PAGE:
Heat coach Erik Spoelstra’s opening lineup and apparent strategy to start Game 4 on Sunday night, using Joel Anthony instead of Ronny Turiaf and opting for a smaller, faster group, might have been a mistake.
The Celtics opened the game on a 21-6 run. Anthony was not only invisible on offense, but also he could hardly contain Kevin Garnett. Rajon Rondo took advantage of the size difference when he found holes inside, but all that did was open things up on the perimeter, where Boston went 3 or 5 in the opening quarter.
But Spoelstra wasn’t ready to be outdueled by Doc Rivers for 48 minutes. If there’s one thing the 41-year-old coach has shown during his tenure in Miami thus far, it’s that he doesn’t quit, and the Heat nearly rallied before losing 93-91 in overtime.
Spoelstra started making moves when Garnett came out of the game with 4:46 left in the first quarter, when the coach replaced the offensive-limited Anthony with Mike Miller. The Heat still wasn’t playing great defense, but they were at least able to score points. After the Miller substitution, Miami finished the quarter on 14-13 run.
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What Spoelstra still couldn’t seem to figure out, though, was how to stop Rajon Rondo from making Miami’s defense look like a mangled piece of Swiss cheese.
If Rondo wasn’t causing obvious mismatches on transition, he was slowing things down at the top of the key and flashing some his signature creativity. Mario Chalmers tried to stop him, then Dwyane Wade, then LeBron James. None of it worked. Rondo scored eight points and dished out 10 assists in the first half alone.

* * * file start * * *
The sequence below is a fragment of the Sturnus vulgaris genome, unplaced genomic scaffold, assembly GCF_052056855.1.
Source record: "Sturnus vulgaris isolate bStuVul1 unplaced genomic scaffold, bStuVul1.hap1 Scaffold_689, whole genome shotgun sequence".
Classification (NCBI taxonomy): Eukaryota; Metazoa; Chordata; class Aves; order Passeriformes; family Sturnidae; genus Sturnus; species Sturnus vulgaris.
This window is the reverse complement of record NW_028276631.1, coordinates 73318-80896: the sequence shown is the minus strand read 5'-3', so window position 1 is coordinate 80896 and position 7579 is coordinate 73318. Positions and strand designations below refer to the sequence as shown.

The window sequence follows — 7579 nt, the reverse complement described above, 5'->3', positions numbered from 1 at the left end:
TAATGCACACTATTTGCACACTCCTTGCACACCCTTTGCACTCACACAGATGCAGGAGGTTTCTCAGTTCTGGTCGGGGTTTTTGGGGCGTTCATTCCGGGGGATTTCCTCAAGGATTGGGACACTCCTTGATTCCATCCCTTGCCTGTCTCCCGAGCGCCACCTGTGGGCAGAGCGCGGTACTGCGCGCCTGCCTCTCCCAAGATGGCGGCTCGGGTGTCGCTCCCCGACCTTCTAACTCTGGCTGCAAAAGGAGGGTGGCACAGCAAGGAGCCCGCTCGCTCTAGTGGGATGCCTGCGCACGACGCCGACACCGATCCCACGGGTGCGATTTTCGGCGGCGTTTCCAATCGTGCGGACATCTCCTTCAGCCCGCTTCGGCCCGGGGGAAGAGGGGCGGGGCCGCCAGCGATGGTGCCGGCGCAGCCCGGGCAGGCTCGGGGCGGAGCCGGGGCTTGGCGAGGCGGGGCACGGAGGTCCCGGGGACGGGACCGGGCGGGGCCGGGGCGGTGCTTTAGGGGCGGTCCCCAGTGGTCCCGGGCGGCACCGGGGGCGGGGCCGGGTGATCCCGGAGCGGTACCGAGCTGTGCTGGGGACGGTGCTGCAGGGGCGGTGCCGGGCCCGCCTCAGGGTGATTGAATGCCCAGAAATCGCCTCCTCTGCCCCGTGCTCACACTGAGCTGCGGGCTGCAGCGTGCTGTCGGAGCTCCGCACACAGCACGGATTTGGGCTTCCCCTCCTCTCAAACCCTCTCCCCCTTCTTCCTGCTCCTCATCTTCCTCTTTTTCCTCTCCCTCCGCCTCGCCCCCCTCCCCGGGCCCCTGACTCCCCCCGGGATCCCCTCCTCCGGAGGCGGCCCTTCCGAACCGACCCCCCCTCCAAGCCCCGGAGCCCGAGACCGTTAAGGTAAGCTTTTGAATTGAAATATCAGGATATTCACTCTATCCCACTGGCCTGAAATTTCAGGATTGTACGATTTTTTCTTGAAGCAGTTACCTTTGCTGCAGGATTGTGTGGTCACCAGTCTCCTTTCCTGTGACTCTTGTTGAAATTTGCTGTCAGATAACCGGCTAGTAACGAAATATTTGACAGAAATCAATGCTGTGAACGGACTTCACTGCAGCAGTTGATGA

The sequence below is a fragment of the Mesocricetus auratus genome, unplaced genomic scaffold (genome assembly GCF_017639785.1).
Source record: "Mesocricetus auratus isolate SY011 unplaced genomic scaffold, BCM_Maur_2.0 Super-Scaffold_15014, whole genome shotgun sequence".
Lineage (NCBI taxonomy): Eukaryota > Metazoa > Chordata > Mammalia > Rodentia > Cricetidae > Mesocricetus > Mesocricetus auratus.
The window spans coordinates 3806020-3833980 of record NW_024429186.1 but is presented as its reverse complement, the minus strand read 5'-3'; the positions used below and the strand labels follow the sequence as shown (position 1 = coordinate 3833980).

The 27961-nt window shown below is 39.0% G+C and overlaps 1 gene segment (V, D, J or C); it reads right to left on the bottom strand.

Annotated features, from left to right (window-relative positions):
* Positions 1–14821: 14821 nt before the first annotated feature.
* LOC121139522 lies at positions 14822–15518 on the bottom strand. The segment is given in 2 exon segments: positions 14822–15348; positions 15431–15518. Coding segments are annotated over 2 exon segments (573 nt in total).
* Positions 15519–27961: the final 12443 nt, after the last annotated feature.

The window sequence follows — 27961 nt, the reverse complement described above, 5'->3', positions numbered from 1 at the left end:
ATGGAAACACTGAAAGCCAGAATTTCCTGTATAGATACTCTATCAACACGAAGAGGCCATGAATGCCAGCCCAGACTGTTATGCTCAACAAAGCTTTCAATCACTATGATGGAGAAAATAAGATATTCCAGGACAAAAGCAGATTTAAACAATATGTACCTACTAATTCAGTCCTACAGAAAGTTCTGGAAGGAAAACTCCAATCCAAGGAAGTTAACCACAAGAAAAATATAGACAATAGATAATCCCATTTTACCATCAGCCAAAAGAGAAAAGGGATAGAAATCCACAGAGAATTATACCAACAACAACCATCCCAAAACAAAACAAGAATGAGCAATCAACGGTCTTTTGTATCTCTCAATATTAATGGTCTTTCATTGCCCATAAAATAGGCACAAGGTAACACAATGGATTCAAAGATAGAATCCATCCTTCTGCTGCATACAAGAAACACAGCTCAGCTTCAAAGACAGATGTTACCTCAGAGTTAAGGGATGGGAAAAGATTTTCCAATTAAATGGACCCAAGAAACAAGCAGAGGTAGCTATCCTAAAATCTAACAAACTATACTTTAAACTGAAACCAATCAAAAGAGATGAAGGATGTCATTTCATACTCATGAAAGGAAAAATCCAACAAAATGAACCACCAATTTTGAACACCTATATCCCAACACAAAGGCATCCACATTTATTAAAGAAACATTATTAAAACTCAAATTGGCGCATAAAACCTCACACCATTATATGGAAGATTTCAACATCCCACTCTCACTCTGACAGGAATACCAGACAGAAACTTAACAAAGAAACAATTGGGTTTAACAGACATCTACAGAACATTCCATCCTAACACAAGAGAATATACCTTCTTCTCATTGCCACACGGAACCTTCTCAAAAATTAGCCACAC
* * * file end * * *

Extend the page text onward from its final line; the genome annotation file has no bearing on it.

Down 61-47 at halftime, Spoelstra had one more card to play.
He whipped out the trap. Rivers said he was surprised to see Spoelstra use it on Rondo during Game 3, and he doubted that he’d see a “steady diet” of it in Game 4. But the trap was working. Rondo scored just five points in the second half and his five assists looked like a number any opposing coach would be happy with.
But Spoelstra’s brightest moves might’ve been in the way he handled his superstars.
Wade, who had struggled mightily in the early going, stayed on the court the entire second half as Spoelstra skipped his regular rotation of rest. After going just 2 for 11 from the field in the first half, Wade hit 5 of 10 in the second.
And when LeBron James picked up his fifth foul with 5:32 left in regulation, his coach left him in the game for another 54 seconds, pulled him for 62 seconds, and put him right back in the game.
James hit the game-tying three-pointer with 27.5 seconds left to play to eventually send it to overtime.
What looked like an easy win for the Celtics was suddenly a nail-biter.
Spoelstra’s players may not have executed down the stretch. James missed some crucial free-throws, going just 4 for 8 from the line. Wade let a pass roll right through his legs and out of bounds during a critical possession down one with just two minutes left.
And in overtime, with two seconds left and the Heat down by two, Wade missed a wide-open look from behind the arc.
These things were out of Spoelstra’s control. He may have been outcoached by Rivers in the first half Sunday night, but not in the second, when the Heat outscored the Celtics 42-28.
It would be hard to blame this one on him.